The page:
Results

Comparison of VAS scores between the two groups before and after treatment

The VAS score of the observation group was lower than that of the control group 2 weeks, 4 weeks, and 12 weeks after treatment. The difference was statistically significant (P<0.05) (Table 1).

Table 1
Table 1 Comparison of VAS scores between two groups before and after treatment (points)
Full table

Comparison of ODI scores before and after treatment

The ODI score in observation group at 2, 4, and 12 weeks after treatment and last follow-up was lower than that of the control group. The difference was statistically significant (P<0.05) (Table 2).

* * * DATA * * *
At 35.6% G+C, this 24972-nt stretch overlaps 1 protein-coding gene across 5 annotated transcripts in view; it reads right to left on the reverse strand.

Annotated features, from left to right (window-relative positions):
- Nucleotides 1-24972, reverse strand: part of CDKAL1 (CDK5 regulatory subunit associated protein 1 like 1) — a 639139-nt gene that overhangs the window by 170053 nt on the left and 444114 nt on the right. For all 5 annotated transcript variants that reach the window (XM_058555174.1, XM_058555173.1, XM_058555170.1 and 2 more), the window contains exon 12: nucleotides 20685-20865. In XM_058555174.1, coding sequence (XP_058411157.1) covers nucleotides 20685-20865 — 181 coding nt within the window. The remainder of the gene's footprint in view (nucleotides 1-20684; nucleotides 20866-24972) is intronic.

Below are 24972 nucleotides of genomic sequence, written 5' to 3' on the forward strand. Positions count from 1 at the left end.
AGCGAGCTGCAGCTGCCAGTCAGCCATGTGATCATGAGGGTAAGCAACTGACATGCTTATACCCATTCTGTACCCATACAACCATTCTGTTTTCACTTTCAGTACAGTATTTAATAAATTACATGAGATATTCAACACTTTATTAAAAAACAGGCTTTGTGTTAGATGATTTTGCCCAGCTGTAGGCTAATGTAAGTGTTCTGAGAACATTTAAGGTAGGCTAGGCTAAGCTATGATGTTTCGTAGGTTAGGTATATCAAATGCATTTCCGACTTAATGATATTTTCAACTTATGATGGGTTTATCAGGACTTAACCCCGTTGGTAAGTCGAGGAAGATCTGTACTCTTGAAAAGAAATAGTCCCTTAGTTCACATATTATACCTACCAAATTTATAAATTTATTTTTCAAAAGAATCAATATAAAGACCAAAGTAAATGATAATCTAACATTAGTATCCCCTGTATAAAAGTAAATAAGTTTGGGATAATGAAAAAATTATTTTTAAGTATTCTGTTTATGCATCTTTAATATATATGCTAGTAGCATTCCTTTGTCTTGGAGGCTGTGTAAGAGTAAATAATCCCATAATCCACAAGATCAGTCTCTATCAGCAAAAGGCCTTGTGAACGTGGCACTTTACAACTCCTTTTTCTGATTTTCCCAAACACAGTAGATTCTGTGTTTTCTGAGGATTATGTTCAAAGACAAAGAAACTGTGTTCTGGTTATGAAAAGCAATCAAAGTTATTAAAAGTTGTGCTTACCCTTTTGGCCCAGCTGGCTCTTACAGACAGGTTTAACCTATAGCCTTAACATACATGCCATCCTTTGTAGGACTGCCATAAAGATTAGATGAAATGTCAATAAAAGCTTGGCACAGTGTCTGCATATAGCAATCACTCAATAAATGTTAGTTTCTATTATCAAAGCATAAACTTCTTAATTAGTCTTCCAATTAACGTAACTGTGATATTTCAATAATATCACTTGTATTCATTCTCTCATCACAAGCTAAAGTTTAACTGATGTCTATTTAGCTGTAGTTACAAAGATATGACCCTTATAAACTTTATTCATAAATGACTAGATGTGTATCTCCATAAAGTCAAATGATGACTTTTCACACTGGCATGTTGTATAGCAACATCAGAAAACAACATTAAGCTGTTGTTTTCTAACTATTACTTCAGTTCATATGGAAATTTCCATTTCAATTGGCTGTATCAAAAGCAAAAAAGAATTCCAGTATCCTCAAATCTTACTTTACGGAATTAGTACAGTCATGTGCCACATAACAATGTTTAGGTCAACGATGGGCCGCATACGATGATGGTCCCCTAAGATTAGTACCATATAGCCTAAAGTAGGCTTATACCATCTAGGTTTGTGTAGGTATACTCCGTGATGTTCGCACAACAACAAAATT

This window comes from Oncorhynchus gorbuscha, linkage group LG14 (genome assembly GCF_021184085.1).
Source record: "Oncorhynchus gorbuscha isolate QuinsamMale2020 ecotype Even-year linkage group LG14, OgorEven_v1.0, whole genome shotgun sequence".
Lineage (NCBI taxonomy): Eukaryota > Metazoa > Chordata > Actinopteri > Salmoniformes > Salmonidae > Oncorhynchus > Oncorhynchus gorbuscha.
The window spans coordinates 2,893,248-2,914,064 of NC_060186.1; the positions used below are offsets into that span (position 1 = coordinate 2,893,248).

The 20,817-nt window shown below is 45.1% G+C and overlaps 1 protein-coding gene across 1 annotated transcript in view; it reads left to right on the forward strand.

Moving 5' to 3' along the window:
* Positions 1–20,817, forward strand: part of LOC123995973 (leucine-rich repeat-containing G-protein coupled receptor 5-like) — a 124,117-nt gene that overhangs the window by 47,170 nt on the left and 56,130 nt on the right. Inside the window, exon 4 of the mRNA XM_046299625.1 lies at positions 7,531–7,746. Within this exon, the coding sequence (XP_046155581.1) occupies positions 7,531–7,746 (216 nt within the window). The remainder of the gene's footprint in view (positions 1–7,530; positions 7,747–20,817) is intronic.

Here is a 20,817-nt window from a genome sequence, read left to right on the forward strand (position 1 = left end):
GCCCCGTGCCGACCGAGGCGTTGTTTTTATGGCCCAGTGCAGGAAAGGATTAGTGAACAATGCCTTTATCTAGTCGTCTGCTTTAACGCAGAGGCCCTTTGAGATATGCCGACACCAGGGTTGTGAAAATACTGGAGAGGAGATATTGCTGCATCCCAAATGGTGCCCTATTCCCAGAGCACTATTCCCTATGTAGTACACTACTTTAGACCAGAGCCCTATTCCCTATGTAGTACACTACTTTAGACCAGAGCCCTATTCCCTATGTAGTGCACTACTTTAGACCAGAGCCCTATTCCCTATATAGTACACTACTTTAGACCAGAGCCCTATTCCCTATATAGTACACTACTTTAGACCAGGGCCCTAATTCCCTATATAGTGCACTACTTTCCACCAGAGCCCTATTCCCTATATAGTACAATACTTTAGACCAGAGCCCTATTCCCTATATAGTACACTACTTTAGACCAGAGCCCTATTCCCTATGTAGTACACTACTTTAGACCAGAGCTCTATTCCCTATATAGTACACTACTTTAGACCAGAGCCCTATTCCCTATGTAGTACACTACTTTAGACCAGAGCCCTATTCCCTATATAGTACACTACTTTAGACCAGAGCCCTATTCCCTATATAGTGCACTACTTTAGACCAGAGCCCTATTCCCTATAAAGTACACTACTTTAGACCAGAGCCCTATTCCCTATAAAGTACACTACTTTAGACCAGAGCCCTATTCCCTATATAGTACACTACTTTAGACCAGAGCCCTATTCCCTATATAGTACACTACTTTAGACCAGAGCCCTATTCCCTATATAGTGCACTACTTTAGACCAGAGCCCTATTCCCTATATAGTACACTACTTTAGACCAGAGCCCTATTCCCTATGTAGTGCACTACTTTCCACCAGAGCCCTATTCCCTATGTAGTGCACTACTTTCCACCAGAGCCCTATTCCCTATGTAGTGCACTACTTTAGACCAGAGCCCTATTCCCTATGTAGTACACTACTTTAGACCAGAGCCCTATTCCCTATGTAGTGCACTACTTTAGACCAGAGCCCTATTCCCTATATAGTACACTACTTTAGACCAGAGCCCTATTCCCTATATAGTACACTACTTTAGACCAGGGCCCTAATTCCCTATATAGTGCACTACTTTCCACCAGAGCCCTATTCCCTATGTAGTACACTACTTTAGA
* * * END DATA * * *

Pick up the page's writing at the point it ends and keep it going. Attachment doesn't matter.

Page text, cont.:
Table 2
Table 2 Comparison of ODI scores between the two groups before and after treatment (points)
Full table

Comparison of JOA score before and after treatment between the two groups

The JOA score in observation group at 2 weeks, 4 weeks, and 12 weeks after treatment and last follow-up was higher than that of the control group. The difference was statistically significant (P<0.05) (Table 3).

Table 3
Table 3 Comparison of JOA scores before and after treatment between the two groups (points)
Full table

Comparison of SF-36 score before and after treatment

The SF-36 score of the observation group was higher than that of the control group 2 weeks, 4 weeks, and 12 weeks after treatment and at last follow-up. The difference was statistically significant (P<0.05) (Table 4).

Table 4
Table 4 Comparison of SF-36 scores before and after treatment between the two groups (points)